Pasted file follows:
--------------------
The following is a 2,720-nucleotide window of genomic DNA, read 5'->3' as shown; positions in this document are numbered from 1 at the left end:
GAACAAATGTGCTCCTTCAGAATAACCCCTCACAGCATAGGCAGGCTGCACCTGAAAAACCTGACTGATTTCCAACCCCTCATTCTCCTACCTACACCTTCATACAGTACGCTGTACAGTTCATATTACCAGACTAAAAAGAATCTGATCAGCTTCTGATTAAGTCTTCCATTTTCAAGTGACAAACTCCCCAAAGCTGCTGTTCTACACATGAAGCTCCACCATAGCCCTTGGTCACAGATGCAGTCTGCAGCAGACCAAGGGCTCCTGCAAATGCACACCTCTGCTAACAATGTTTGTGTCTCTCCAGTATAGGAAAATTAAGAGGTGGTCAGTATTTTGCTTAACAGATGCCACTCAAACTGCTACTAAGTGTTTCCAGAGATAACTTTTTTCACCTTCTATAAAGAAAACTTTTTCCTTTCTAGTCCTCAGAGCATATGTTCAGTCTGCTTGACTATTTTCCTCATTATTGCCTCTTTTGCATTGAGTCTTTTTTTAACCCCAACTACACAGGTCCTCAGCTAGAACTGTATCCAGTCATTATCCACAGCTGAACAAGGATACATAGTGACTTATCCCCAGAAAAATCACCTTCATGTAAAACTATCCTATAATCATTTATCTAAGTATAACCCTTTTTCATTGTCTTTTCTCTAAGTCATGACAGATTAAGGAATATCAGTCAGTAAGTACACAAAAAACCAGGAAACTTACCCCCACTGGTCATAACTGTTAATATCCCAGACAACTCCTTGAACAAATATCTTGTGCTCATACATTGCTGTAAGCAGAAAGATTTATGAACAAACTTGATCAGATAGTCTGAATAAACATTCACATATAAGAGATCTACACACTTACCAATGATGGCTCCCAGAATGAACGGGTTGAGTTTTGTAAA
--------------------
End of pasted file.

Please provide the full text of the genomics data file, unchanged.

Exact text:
The following is a 2,720-nucleotide window of genomic DNA, read 5'->3' as shown; positions in this document are numbered from 1 at the left end:
GAACAAATGTGCTCCTTCAGAATAACCCCTCACAGCATAGGCAGGCTGCACCTGAAAAACCTGACTGATTTCCAACCCCTCATTCTCCTACCTACACCTTCATACAGTACGCTGTACAGTTCATATTACCAGACTAAAAAGAATCTGATCAGCTTCTGATTAAGTCTTCCATTTTCAAGTGACAAACTCCCCAAAGCTGCTGTTCTACACATGAAGCTCCACCATAGCCCTTGGTCACAGATGCAGTCTGCAGCAGACCAAGGGCTCCTGCAAATGCACACCTCTGCTAACAATGTTTGTGTCTCTCCAGTATAGGAAAATTAAGAGGTGGTCAGTATTTTGCTTAACAGATGCCACTCAAACTGCTACTAAGTGTTTCCAGAGATAACTTTTTTCACCTTCTATAAAGAAAACTTTTTCCTTTCTAGTCCTCAGAGCATATGTTCAGTCTGCTTGACTATTTTCCTCATTATTGCCTCTTTTGCATTGAGTCTTTTTTTAACCCCAACTACACAGGTCCTCAGCTAGAACTGTATCCAGTCATTATCCACAGCTGAACAAGGATACATAGTGACTTATCCCCAGAAAAATCACCTTCATGTAAAACTATCCTATAATCATTTATCTAAGTATAACCCTTTTTCATTGTCTTTTCTCTAAGTCATGACAGATTAAGGAATATCAGTCAGTAAGTACACAAAAAACCAGGAAACTTACCCCCACTGGTCATAACTGTTAATATCCCAGACAACTCCTTGAACAAATATCTTGTGCTCATACATTGCTGTAAGCAGAAAGATTTATGAACAAACTTGATCAGATAGTCTGAATAAACATTCACATATAAGAGATCTACACACTTACCAATGATGGCTCCCAGAATGAACGGGTTGAGTTTTGTAAA